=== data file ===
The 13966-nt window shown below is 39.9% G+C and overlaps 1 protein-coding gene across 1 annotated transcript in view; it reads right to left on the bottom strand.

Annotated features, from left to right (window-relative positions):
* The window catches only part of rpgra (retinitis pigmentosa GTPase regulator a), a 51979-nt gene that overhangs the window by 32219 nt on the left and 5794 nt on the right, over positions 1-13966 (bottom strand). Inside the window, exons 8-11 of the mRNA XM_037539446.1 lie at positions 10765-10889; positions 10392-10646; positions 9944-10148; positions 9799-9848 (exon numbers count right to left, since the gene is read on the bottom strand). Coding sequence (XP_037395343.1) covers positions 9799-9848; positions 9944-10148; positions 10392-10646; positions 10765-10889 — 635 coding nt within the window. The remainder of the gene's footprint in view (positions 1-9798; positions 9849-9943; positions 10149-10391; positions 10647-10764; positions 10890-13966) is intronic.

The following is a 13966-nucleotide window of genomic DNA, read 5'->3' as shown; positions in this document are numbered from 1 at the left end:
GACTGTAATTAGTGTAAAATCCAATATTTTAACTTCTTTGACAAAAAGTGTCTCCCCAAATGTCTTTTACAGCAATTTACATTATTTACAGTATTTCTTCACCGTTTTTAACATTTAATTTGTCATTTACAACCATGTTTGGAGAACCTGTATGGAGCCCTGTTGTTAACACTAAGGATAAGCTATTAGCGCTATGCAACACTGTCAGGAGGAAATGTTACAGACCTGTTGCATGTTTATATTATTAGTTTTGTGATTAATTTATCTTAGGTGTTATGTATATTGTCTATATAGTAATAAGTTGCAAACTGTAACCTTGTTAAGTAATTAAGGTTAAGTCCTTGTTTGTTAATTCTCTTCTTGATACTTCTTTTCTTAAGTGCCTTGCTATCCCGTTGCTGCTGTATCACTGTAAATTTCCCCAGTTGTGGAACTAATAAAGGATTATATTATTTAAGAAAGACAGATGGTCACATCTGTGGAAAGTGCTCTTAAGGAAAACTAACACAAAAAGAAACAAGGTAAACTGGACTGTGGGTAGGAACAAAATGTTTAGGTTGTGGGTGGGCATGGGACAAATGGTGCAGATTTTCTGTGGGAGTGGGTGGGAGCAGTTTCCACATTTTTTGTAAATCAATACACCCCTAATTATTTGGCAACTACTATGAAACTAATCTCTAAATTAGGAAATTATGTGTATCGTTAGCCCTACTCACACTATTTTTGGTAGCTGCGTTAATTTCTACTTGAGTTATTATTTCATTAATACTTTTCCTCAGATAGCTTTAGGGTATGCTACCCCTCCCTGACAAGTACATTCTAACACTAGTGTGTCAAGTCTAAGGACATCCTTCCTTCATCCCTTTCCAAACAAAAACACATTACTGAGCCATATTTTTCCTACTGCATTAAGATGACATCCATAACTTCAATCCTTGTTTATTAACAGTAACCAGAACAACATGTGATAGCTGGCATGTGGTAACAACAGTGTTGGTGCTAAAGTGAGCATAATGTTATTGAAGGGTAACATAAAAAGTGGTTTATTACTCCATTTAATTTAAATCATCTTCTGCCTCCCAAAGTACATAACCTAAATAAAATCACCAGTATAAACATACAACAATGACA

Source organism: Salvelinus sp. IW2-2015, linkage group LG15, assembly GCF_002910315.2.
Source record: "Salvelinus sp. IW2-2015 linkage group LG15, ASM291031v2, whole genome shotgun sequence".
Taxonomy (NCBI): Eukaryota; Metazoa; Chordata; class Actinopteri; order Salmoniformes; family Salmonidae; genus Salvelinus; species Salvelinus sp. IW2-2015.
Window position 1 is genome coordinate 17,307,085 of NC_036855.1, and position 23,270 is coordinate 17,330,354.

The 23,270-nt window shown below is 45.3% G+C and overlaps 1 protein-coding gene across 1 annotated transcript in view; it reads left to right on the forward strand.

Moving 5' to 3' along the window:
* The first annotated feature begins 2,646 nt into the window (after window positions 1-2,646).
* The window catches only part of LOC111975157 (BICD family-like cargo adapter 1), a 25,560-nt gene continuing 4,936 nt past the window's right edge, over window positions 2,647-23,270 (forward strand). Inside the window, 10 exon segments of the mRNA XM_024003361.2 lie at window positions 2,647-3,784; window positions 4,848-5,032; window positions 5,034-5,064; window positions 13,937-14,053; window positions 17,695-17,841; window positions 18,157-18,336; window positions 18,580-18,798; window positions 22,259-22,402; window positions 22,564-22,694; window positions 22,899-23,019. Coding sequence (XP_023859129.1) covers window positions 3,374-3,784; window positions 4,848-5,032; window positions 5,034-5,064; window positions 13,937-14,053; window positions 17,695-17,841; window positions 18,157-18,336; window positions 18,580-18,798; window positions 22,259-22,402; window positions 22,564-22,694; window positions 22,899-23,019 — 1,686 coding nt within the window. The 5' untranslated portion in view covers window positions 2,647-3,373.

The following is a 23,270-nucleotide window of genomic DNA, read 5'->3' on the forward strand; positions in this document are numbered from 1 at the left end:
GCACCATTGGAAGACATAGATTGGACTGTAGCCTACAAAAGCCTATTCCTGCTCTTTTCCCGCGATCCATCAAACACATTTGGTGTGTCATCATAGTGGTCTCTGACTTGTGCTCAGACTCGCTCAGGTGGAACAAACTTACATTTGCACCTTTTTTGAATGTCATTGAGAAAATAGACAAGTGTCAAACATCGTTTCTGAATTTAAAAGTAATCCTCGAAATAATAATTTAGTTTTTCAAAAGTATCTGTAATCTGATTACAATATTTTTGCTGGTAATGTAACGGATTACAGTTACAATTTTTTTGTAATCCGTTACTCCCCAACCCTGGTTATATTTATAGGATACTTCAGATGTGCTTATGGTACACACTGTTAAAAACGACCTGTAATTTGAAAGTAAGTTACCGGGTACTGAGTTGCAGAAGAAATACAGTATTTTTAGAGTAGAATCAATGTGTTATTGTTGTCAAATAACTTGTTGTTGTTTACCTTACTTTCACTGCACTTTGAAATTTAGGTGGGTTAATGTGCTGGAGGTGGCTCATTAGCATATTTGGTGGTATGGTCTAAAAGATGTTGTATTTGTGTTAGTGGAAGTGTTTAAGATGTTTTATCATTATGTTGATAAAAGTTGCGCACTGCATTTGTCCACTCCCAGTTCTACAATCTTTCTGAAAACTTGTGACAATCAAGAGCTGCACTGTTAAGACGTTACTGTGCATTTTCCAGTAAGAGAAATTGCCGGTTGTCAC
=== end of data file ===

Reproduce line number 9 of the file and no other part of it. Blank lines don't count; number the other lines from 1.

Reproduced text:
Window position 1 is genome coordinate 17,307,085 of NC_036855.1, and position 23,270 is coordinate 17,330,354.